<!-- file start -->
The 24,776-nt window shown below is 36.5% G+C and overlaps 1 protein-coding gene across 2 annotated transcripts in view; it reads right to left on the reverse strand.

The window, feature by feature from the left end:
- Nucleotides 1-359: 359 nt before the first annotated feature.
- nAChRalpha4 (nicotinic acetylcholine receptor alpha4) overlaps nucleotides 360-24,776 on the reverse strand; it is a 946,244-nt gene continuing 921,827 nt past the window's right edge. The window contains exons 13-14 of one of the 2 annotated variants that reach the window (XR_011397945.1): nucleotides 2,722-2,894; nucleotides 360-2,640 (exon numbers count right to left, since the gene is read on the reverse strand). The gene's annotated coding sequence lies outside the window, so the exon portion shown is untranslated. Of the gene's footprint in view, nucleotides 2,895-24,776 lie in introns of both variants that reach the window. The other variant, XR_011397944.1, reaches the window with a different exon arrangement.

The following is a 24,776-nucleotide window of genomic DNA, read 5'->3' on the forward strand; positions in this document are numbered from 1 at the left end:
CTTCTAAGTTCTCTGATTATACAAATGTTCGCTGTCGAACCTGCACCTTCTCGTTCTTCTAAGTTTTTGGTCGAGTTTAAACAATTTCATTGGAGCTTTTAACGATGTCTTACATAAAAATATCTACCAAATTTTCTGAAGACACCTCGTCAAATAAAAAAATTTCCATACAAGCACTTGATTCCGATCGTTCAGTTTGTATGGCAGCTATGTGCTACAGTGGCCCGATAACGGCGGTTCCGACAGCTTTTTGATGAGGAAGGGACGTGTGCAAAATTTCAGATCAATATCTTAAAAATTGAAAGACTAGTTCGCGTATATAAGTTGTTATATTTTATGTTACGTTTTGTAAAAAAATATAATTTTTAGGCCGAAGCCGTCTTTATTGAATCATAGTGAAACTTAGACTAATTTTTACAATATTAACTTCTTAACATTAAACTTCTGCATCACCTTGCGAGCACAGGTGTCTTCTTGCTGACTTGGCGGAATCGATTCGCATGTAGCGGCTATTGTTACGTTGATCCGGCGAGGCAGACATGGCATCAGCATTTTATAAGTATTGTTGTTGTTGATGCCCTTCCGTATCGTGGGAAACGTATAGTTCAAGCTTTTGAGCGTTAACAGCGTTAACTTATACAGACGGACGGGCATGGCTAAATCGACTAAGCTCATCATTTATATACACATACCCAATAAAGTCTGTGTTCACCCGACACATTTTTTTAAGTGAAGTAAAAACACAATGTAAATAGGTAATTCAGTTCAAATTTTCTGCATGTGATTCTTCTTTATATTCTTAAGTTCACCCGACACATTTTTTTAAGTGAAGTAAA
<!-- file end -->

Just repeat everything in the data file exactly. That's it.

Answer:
The 24,776-nt window shown below is 36.5% G+C and overlaps 1 protein-coding gene across 2 annotated transcripts in view; it reads right to left on the reverse strand.

The window, feature by feature from the left end:
- Nucleotides 1-359: 359 nt before the first annotated feature.
- nAChRalpha4 (nicotinic acetylcholine receptor alpha4) overlaps nucleotides 360-24,776 on the reverse strand; it is a 946,244-nt gene continuing 921,827 nt past the window's right edge. The window contains exons 13-14 of one of the 2 annotated variants that reach the window (XR_011397945.1): nucleotides 2,722-2,894; nucleotides 360-2,640 (exon numbers count right to left, since the gene is read on the reverse strand). The gene's annotated coding sequence lies outside the window, so the exon portion shown is untranslated. Of the gene's footprint in view, nucleotides 2,895-24,776 lie in introns of both variants that reach the window. The other variant, XR_011397944.1, reaches the window with a different exon arrangement.

The following is a 24,776-nucleotide window of genomic DNA, read 5'->3' on the forward strand; positions in this document are numbered from 1 at the left end:
CTTCTAAGTTCTCTGATTATACAAATGTTCGCTGTCGAACCTGCACCTTCTCGTTCTTCTAAGTTTTTGGTCGAGTTTAAACAATTTCATTGGAGCTTTTAACGATGTCTTACATAAAAATATCTACCAAATTTTCTGAAGACACCTCGTCAAATAAAAAAATTTCCATACAAGCACTTGATTCCGATCGTTCAGTTTGTATGGCAGCTATGTGCTACAGTGGCCCGATAACGGCGGTTCCGACAGCTTTTTGATGAGGAAGGGACGTGTGCAAAATTTCAGATCAATATCTTAAAAATTGAAAGACTAGTTCGCGTATATAAGTTGTTATATTTTATGTTACGTTTTGTAAAAAAATATAATTTTTAGGCCGAAGCCGTCTTTATTGAATCATAGTGAAACTTAGACTAATTTTTACAATATTAACTTCTTAACATTAAACTTCTGCATCACCTTGCGAGCACAGGTGTCTTCTTGCTGACTTGGCGGAATCGATTCGCATGTAGCGGCTATTGTTACGTTGATCCGGCGAGGCAGACATGGCATCAGCATTTTATAAGTATTGTTGTTGTTGATGCCCTTCCGTATCGTGGGAAACGTATAGTTCAAGCTTTTGAGCGTTAACAGCGTTAACTTATACAGACGGACGGGCATGGCTAAATCGACTAAGCTCATCATTTATATACACATACCCAATAAAGTCTGTGTTCACCCGACACATTTTTTTAAGTGAAGTAAAAACACAATGTAAATAGGTAATTCAGTTCAAATTTTCTGCATGTGATTCTTCTTTATATTCTTAAGTTCACCCGACACATTTTTTTAAGTGAAGTAAA